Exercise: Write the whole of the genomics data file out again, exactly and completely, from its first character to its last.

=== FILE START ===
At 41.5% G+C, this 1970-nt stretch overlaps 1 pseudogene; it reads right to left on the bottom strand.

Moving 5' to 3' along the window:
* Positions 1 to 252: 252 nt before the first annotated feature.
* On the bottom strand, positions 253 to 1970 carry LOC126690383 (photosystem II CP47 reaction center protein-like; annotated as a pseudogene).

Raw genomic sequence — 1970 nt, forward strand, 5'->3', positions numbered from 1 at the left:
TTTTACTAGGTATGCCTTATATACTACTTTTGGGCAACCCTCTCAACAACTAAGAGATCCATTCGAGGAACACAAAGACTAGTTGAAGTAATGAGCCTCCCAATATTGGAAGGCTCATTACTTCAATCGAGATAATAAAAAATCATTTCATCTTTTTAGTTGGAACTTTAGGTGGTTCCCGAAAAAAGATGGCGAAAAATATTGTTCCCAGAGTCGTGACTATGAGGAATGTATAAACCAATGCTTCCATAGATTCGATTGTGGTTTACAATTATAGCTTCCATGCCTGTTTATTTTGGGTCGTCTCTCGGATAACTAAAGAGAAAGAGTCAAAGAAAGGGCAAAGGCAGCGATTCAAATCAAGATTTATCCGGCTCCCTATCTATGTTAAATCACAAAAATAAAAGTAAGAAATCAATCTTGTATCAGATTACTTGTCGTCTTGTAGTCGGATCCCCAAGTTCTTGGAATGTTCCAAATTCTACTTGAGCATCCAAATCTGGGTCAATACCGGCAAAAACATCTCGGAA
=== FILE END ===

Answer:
At 41.5% G+C, this 1970-nt stretch overlaps 1 pseudogene; it reads right to left on the bottom strand.

Moving 5' to 3' along the window:
* Positions 1 to 252: 252 nt before the first annotated feature.
* On the bottom strand, positions 253 to 1970 carry LOC126690383 (photosystem II CP47 reaction center protein-like; annotated as a pseudogene).

Raw genomic sequence — 1970 nt, forward strand, 5'->3', positions numbered from 1 at the left:
TTTTACTAGGTATGCCTTATATACTACTTTTGGGCAACCCTCTCAACAACTAAGAGATCCATTCGAGGAACACAAAGACTAGTTGAAGTAATGAGCCTCCCAATATTGGAAGGCTCATTACTTCAATCGAGATAATAAAAAATCATTTCATCTTTTTAGTTGGAACTTTAGGTGGTTCCCGAAAAAAGATGGCGAAAAATATTGTTCCCAGAGTCGTGACTATGAGGAATGTATAAACCAATGCTTCCATAGATTCGATTGTGGTTTACAATTATAGCTTCCATGCCTGTTTATTTTGGGTCGTCTCTCGGATAACTAAAGAGAAAGAGTCAAAGAAAGGGCAAAGGCAGCGATTCAAATCAAGATTTATCCGGCTCCCTATCTATGTTAAATCACAAAAATAAAAGTAAGAAATCAATCTTGTATCAGATTACTTGTCGTCTTGTAGTCGGATCCCCAAGTTCTTGGAATGTTCCAAATTCTACTTGAGCATCCAAATCTGGGTCAATACCGGCAAAAACATCTCGGAA